There are a lot of things that will happen between now and when we see the Dallas Cowboys play another football game. As far as the NFL world is concerned there will be things like free agency and the NFL Draft. Looking at it from the top of the sports world we will also see The Masters, baseball return, the NBA playoffs, NHL playoffs, and the beginning of the Olympics.
In a sports offseason with those things as checkpoints, another important one that signals football is close to returning is when the annual season of Hard Knocks kicks off.
Hard Knocks is a production of NFL Films and HBO that chronicles an NFL team during their training camp experience. The Dallas Cowboys are no stranger to these types of documentaries as they have been on Hard Knocks before and had their 2017 season profiled on Amazon’s All or Nothing.
Could the Dallas Cowboys wind up on this season of Hard Knocks?
While the television show is often enjoyed by football fans everywhere, NFL teams don’t exactly love being on Hard Knocks. It isn’t fun to have a fly on the wall for all of the time that you are trying to implement the thoughts and strategies that you believe are going to help you win a championship.
As a result of teams’ reluctance the NFL has implemented rules as to who is exempt from the show. Teams that are coming off of a playoff berth within the last two seasons, were on the show in previous decade, or that are entering a season with a new head coach are all excused from being required to participate.
The last time that the Cowboys made the playoffs was 2018 which means that they have gone two years since doing so. 2021 will mark the second, not first, season under Mike McCarthy and the last season in which the Cowboys were on Hard Knocks was 2008. NFL Media’s Dan Hanzus did that math himself and has America’s Team as the top candidate to potentially appear on the show this fall:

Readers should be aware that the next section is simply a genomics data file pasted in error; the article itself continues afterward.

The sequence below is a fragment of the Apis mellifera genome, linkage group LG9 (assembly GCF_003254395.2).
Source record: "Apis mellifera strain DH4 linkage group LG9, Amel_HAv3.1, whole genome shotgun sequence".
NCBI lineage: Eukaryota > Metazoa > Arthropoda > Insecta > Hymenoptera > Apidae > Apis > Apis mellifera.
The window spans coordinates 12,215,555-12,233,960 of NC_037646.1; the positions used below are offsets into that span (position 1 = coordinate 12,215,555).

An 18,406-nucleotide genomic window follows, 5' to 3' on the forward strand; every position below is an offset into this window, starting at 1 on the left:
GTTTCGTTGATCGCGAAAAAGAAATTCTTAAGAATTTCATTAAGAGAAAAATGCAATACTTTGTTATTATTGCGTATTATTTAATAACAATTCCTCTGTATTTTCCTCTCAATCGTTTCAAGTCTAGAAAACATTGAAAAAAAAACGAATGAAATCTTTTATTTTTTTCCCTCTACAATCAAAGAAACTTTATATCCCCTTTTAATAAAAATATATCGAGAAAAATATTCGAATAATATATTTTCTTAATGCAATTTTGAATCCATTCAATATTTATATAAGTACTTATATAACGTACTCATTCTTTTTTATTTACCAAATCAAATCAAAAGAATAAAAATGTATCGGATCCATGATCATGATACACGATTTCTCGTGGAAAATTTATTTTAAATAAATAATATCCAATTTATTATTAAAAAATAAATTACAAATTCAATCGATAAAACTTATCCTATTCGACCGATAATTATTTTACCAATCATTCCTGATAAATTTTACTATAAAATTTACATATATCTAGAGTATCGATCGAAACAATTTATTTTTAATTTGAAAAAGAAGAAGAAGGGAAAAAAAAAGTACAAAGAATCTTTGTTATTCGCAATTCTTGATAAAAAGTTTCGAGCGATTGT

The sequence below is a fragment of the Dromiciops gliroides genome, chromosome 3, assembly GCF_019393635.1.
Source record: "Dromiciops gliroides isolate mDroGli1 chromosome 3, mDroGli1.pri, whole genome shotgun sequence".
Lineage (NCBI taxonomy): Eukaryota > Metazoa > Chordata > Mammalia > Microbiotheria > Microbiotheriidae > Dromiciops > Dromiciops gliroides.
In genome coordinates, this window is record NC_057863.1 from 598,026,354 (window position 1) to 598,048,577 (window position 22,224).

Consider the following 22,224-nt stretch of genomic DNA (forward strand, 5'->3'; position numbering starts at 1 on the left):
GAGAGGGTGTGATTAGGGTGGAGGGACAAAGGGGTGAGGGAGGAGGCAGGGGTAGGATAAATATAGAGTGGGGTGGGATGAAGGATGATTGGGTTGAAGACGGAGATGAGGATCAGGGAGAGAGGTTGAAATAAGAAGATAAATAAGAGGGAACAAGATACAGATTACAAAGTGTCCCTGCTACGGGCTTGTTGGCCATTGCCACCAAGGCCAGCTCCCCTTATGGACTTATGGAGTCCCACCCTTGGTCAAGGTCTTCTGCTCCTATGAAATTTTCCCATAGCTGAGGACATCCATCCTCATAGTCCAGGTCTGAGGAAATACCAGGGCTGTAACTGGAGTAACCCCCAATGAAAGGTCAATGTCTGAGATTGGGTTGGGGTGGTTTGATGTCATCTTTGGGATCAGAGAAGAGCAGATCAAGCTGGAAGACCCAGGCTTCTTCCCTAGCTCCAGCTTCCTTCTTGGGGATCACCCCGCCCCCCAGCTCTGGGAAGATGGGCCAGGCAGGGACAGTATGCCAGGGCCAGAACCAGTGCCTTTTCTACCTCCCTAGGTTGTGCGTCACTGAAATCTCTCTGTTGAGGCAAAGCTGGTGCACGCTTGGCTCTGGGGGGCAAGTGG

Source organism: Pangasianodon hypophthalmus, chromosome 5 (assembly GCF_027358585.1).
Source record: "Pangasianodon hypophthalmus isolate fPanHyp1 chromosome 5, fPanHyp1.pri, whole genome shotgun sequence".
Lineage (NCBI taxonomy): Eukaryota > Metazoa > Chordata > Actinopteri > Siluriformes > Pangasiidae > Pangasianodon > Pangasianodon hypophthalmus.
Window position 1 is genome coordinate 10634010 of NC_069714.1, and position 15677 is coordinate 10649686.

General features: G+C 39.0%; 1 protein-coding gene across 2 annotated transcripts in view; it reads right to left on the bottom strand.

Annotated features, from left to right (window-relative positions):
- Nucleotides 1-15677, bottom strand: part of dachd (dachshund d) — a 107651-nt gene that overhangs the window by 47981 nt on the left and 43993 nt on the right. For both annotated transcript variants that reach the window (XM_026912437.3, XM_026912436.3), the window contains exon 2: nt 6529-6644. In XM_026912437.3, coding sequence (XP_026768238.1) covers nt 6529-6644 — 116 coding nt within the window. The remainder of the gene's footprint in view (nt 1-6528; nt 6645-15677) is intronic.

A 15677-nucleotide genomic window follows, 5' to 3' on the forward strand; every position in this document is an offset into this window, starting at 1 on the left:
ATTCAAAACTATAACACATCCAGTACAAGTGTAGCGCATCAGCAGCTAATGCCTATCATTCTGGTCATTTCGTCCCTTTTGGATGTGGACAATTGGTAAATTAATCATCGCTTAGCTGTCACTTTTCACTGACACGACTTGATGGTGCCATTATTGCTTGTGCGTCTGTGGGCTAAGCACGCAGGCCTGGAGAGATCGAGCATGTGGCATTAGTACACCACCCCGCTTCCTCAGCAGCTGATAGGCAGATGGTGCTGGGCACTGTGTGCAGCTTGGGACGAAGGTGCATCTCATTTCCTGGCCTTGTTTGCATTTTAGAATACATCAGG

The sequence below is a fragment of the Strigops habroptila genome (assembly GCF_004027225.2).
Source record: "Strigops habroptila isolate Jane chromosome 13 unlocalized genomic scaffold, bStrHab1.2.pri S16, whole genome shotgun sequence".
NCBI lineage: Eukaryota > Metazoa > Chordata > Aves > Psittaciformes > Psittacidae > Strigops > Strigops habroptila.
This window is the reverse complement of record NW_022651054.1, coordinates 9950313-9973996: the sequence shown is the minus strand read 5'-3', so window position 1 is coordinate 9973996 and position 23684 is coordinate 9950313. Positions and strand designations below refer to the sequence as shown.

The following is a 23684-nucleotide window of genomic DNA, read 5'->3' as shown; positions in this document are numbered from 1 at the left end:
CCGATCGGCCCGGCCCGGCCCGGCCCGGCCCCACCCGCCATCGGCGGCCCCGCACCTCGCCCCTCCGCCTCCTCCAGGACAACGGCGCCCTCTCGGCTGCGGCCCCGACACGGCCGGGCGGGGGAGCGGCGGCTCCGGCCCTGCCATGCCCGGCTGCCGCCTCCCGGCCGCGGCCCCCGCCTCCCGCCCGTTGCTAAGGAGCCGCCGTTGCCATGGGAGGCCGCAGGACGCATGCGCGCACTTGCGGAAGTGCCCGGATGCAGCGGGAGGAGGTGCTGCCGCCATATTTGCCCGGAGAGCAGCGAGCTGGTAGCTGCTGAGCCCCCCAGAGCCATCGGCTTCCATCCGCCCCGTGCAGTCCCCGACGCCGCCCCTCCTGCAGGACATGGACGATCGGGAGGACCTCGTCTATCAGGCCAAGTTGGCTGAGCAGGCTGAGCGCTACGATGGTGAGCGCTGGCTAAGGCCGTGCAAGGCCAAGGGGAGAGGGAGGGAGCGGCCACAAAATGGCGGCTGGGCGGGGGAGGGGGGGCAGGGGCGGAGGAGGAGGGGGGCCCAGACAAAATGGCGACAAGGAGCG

Yeah, yeah, I know what you’re probably thinking: The Cowboys already get far too much shine in the national spotlight for a team that’s been absent from the Super Bowl for a quarter century and counting. But here’s a newsflash: The Cowboys sell. The consistent prime-time love and endless talk show segments dedicated to the various dramas unfolding at Jerrah World? They don’t exist out of sympathy to the fan base or a deep and abiding love for the underrated works of Jay Novacek . No, the Cowboys move the needle from a business standpoint and NFL Films and HBO want as many people to watch their show as possible. My guess is the Cowboys have a standing invite to be the subject of Hard Knocks. But as we saw with the Pittsburgh Steelers last year, we don’t always get the most appealing of the “mandated” candidates. If the Cowboys are indeed the team in August, it will likely be because the Jones family wants it.
And if the Cowboys are the team? Well, there’s no dearth of quality storylines to unpack. Dak Prescott looking for a new contract and coming back from an ankle injury, the suddenly unsure place of Ezekiel Elliott in the team’s future, an electric trio of wide receivers in Amari Cooper, Michael Gallup and CeeDee Lamb, and intrigue on the sidelines with Mike McCarthy in win-or-else mode after last year’s 5-11 campaign. Some people might complain if “America’s Team” is on premium cable come August, but they’ll be watching it anyway.
It is worth mentioning that the Cowboys are set to appear in the Pro Football Hall of Fame Game this season so putting them on Hard Knocks could potentially be an opportunity for the NFL to showcase some of the action associated with the enshrinement (however it is going to happen with last year’s larger-than-normal class alongside this year’s). That would certainly be interesting for the viewer, but it would like be something that Mike McCarthy would not be a huge fan of.
Remember that when the Cowboys held their annual blue and white scrimmage last year (which was streamed online for people everywhere to see) that Mike McCarthy had jersey numbers taken off of each and every player. McCarthy would attribute the secrecy to “competitive advantage and disadvantage” as other teams could theoretically have watched, studied, and analyzed the Cowboys’ practice, being on cable television for an hour five weeks in a row is hardly something that I imagine he would be pumped about doing.
As Hanzus notes, just because a team fits the mold to appear on Hard Knocks does not automatically mean that it will happen, but this is the Dallas Cowboys that we are talking about. They aren’t exactly the first people to say no to this kind of thing.
Getting to see the Cowboys up close and personal would certainly be interesting for all of us and people associated with the team that want to see the brand continue to grow. However, it is fair to consider the negative side effects from a football standpoint.
Do you think the Cowboys will be this year’s Hard Knocks team?